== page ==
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Ramrise



[This message has been edited by Ramrise (edited 03 August 1999).]
 
Old 4th Aug 1999, 10:14
  #51 (permalink)  
Ignition Override
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Y'all made some excellent suggestions. I second the motion for Ernest Gann's 'Fate Is the Hunter' & 'Flying Circus'; 'Forever Flying' by Bob Hoover; 'Reflections of a Pilot', by Len Morgan (WW2 transports thru Braniff Airlines "The point, that a pilot can get into trouble while doing precisely what he was taught to do-should be made clear in school, yet I've never heard it mentioned". "Unthinking adherence to the book in every situation is unrealistic, indeed, foolhardy. A review of accidents in recent years proves...".); "Tex Johnston, Jet-Age Test Pilot', by Johnston and Barton; 'Air America' by Christopher Robbins; 'Chickenhawk', by Robert Mason (time after time they landed in their zones at almost zero airspeed, while the VC were actually waiting for them, firing AK-47s at the Hueys from fairly close range: no 200-400 knot+ passes with Zuni rockets or guns). After looking at 'Thud Ridge', I was too angry with our former government (again) to want to read any more of it, due to the corrosive thinking of many of our (then) senior political and Pentagon military career officers. The focus on 'ticket-punching' for numerous Pentagon promotions was, to many, much more important than their clear duty and responsibility to take care of their 'working' troops and pilots, only prolonging the military/civilian nightmare.
 
Old 4th Aug 1999, 15:38
  #52 (permalink)  
de La Valette
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By far the finest story that I have read in many years is 'MY SECRET WAR '. by Richard Drury. Drury has a style so close to Ernest Gann as to be uncanny. It is the story of his experiences flying Skyraiders during the Vietnam era, including graphic descriptions of night dive bombing and coming back on limited panel instrument flying (AH shot out), no navaids and then full tilt into a line of Cb. Drury also writes a wonderful column in the US magazine Airways. He is a current airline pilot. You can get the book (around $8US) via an American firm called The Scholar's Bookshop. at www.scholarsbookshelf.com
Gann himself warmly praised the book - so it must be good.
 
Old 4th Aug 1999, 16:23
  #53 (permalink)  
mik
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Bob Mason wrote a sequel to "Chickenhawk" entitled "Chickenhawk - Back in the world - life after Vietnam". ISBN:0140158766

There isn't any flying in it, but Bob's description of his life after experiencing the horrors of Vietnam is a very moving, open, honest confession of what he became. If the last page of "Chickenhawk" shocked you, then get hold of this book (and a box of tissues if you cry easily).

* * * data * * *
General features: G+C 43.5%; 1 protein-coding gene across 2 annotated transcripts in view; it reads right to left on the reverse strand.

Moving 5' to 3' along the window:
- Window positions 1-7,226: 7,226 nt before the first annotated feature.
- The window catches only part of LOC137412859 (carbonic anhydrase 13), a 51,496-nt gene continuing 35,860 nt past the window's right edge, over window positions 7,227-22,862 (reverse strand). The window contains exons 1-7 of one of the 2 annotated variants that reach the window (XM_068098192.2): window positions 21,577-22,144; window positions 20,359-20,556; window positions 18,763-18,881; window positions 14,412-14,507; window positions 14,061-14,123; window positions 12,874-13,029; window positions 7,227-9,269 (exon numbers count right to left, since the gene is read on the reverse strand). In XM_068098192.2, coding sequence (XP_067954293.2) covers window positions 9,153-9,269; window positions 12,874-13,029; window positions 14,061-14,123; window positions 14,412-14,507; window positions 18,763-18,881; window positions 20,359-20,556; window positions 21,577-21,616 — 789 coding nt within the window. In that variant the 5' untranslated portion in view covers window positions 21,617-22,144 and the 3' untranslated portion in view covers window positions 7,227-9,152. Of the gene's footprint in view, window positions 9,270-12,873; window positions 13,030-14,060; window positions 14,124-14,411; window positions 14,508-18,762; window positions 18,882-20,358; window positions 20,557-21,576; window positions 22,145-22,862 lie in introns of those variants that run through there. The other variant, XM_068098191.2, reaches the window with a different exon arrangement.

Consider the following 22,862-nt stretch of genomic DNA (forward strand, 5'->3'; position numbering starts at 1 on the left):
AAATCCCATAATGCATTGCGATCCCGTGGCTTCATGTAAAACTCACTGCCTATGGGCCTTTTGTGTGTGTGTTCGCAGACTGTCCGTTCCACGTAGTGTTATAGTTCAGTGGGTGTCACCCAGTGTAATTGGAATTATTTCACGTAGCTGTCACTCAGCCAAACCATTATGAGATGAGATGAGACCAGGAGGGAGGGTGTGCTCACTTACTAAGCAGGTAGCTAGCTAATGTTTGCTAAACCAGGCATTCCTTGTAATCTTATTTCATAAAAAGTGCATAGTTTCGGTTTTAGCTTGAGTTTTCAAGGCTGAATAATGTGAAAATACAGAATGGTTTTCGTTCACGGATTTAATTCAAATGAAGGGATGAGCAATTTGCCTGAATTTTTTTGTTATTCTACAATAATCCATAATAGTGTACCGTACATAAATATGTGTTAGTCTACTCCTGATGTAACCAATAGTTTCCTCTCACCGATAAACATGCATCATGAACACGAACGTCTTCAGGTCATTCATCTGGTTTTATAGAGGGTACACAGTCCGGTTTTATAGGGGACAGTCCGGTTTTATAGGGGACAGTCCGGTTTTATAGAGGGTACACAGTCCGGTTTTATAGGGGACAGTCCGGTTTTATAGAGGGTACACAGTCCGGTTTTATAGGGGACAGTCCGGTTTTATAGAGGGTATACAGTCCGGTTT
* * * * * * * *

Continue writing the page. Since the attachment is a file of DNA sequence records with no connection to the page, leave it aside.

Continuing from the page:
Very highly recommended.
 
Old 6th Aug 1999, 03:55
  #54 (permalink)  
Flying Guy
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I am a loyal ppruner and have recently finished writing my first thriller. I am seeking a publisher now. The first three chapters takes place in a DC-10 (the plane I currently fly) which is bombed. The rest of the book is non-aviation until the end in which there is another exciting flying scene. I would love to have some feedback from fellow professionals so if you would like to see the first chapters contact me at f[email protected]

[This message has been edited by Flying Guy (edited 05 August 1999).]
 
Old 6th Aug 1999, 04:18
  #55 (permalink)  
gaunty
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And I thought I had read everything there was in terms aviation!!

Thanks guys just off to the bank to increase the old overdraft to buy some more books.

 
Old 6th Aug 1999, 15:12
  #56 (permalink)  
 
Join Date: Aug 1998
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For Aussies, Mac Job's air Crash series, the history of Australian aviation, told through every airline crash in Australia.

For others, the Air Disaster series - good, factual writing on disasters of the jet age of aviation.

Fiction: Gostrider One by Gerry Carroll, also author of North SAR, Gostrider is a book about flying Skyhawks and Phantoms in Vietnam. Unfortunately Corroll died in 1993.
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Old 6th Aug 1999, 16:29
  #57 (permalink)  
Capt PPRuNe
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Excellent thread here. Obviously a lot of reading to catch up on. I've already ordered some of the books reviewed and I've no doubt that many of you have too.

Unfortunately this thread is getting a bit too long so I'm going to close it but I'm also archiving it for posterity.

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Capt PPRuNe